Who Faces Digital Inequality?

“Digital equality means bringing the world of access and opportunity to every person, no matter where they live.” – Melissa Greene 

Digital inequalities exists among all ages, races, and genders in society.

In Digital Inequalities And Why They Matter, by Robinson et al, this information is presented categorically.

First, age.

As technology continues to evolve, usage is also spreading to younger generations. In today’s society, it is not uncommon to see a child using some form of technology. Parents share information about their families on their social media accounts as a way to stay connected with their friends, and distant relatives. However, depending on a number of different variables, not all families have the same access to certain technologies.

child-using-cell-phone

source: google

Socioeconomic status plays a major role in digital engagement. Individuals faced with economic disadvantages tend to have limited access to resources. Children who grow up deprived of digital use have a harder time in school and struggle later in life when applying for jobs.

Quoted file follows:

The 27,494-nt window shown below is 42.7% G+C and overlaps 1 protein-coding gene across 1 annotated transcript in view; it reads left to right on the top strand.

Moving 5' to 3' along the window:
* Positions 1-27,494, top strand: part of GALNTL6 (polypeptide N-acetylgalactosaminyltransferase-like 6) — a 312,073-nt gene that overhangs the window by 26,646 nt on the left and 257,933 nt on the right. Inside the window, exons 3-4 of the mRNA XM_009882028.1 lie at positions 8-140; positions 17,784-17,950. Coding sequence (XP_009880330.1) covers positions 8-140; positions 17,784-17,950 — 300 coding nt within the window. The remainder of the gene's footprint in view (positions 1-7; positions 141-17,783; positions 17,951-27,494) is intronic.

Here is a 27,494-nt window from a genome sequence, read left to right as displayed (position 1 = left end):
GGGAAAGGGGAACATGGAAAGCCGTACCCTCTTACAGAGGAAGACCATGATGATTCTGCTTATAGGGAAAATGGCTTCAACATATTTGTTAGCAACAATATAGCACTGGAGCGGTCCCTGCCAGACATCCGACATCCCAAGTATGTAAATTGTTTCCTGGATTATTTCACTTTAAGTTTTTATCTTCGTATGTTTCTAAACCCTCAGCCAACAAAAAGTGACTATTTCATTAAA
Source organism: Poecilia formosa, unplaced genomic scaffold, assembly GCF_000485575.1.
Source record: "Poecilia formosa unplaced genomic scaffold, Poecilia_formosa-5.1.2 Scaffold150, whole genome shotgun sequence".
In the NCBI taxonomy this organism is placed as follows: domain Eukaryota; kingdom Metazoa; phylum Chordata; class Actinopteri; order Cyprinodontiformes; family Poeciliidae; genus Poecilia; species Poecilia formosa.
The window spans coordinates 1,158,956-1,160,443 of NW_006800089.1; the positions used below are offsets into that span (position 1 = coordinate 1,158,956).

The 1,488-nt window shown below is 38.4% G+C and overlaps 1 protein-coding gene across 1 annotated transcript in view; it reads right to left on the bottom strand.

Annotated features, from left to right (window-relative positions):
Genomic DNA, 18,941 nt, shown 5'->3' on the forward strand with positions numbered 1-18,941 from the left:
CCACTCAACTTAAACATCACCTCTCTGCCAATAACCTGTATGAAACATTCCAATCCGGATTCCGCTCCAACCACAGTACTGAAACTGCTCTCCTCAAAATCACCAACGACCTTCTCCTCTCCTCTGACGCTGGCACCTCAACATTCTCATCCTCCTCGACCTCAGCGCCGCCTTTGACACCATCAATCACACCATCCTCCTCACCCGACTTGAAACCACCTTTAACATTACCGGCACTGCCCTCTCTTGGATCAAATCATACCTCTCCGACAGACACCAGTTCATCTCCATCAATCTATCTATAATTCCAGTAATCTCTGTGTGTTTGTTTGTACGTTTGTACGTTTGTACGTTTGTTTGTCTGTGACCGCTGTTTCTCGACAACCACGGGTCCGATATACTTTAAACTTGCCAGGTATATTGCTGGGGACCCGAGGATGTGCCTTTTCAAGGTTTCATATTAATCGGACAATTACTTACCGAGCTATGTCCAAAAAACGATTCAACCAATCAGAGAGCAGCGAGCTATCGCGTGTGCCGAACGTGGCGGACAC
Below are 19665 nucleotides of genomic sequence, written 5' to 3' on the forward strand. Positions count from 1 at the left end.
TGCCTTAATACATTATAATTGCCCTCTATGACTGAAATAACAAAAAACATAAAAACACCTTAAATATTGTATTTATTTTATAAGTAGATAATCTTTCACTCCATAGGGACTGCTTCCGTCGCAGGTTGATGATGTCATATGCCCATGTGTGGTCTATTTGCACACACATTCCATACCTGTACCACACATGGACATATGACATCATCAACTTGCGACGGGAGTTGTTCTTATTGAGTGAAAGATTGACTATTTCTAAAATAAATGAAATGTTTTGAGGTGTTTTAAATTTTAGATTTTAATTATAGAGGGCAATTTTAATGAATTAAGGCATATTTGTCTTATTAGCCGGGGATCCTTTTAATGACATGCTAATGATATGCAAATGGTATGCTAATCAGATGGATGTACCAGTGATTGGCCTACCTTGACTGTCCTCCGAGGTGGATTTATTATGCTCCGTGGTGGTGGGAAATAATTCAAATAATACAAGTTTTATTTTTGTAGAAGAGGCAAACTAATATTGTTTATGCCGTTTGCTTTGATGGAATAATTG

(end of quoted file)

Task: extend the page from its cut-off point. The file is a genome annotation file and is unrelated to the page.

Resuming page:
The level of digital skills an individual acquires can either be detrimental or advantageous when it comes to entering the work force. Some jobs require experience and knowledge of different programs and devices necessary for particular jobs.

Next, gender.

2000px-Venus_symbol.svg

source: google

Studies have shown that women have a lower frequency of use, lower intensity of use, and weaker internet skills compared to men. Over the years as technology has advanced, women have been filling the gap between male vs female digital use.

Recent studies have shown that men are more likely to have jobs that involve technology. Also, women are more likely to use technology for communication and social support due to underestimating their skills when they compare themselves to men.

Finally, race and ethnicity.

Studies have shown that disadvantaged minorities in the United States have less social capitol and smaller networks. On a global perspective, digital inequalities come from the division between the Global North and Global South. For example, only 3% of the world’s internet users live in Africa.

 

 

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